Volcanic architecture of the Deccan Traps, western Maharashtra, India : an integrated chemostratigraphic and paleomagnetic study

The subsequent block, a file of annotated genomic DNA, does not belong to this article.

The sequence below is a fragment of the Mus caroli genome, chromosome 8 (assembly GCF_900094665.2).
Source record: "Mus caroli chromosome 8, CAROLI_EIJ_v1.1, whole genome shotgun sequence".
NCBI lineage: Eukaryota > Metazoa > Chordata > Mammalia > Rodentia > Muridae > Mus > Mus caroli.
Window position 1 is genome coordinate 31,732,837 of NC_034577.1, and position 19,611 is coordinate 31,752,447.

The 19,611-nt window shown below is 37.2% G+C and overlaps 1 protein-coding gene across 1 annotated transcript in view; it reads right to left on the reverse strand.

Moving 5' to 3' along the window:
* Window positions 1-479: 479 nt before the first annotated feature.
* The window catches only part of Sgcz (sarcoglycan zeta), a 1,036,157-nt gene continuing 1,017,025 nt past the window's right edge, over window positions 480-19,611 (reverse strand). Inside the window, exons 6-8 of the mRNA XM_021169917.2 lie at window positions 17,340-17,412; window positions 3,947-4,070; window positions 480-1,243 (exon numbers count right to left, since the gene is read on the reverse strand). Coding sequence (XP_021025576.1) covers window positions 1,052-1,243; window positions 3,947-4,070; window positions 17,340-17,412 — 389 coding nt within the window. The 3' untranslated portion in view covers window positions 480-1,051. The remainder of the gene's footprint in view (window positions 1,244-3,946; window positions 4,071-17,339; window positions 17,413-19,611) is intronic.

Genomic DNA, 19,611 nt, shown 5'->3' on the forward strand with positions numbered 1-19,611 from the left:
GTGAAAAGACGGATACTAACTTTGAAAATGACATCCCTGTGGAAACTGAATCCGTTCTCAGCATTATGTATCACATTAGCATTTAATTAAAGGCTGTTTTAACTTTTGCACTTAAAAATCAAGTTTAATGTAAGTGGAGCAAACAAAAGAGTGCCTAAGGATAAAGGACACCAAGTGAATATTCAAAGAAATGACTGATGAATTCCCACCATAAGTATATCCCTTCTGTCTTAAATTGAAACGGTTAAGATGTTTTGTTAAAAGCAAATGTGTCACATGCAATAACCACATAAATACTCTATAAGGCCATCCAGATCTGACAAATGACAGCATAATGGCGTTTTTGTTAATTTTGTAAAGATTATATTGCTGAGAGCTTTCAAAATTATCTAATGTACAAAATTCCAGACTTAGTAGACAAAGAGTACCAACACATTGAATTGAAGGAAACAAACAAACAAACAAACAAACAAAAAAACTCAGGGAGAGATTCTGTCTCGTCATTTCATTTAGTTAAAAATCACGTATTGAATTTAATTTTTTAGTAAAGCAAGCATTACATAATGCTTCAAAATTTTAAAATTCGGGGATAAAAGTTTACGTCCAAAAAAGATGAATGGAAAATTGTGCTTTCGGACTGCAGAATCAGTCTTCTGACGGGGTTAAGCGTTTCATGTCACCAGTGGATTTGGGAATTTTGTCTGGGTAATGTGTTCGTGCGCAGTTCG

Detailed volcanostratigraphic logs of seven traverses up the lava sequence in the Western Ghats, Deccan Traps, India, are presented. The main study area, the Mahabaleshwar Plateau, was chosen because the lavas were emplaced around the time of the Cretaceous-Tertiary Boundary and because there is access to exposed lavas on three of its four sides, permitting investigation of the volcanic architecture in 3-D. Besides characteristics of the lava units, the logs include integrated geochemical and palaeomagnetic samples. The lava pile is dominated by pthoehoe sheet lobes and smaller lobes and toes. It can be divided into flow-fields, the products of one eruption, by the occurrence of weathering horizons. Palaeomagnetic results demonstrate that the chron 29R/29N reversal boundary horizon occurs in all four of the traverses around the Plateau and nearby Khumbarli Ghat. The elevation of the reversal horizon on each traverse varies between 897-945 m and 982 m, a value greater than that predicted by the small regional dip. Statistical analysis of geochemical data from samples taken between the reversal horizon and the base of the Mahabaleshwar Formation do not show any apparent correlation around the Mahabaleshwar Plateau, indicating that individual sheet lobes are less than 20 km wide. Determining the lateral extent of flow-fields is not possible using this method but from the occurrence of a similar number of flow-fields in three traverses of similar length round the Plateau, it is probable that most flow fields are at least as wide as the Mahabaleshwar Plateau (more than 20 km). Comparing the thickness of the lava pile between the base of the Mahabaleshwar Formation, the palaeomagnetic reversal horizon and the laterite cap, shows that as much as 95m of topography occurred on the surface of the active Deccan lavas over a distance of approximately 20 km. The volcanic architecture is controlled by the morphology of small sheet lobes, large sheet lobes, and, on a larger scale, flow-fields. These observations, and the varying number of individual sheet lobes making up flow-fields, demonstrates that the structure of the Deccan lava province at the level of eruptive units is extremely complex.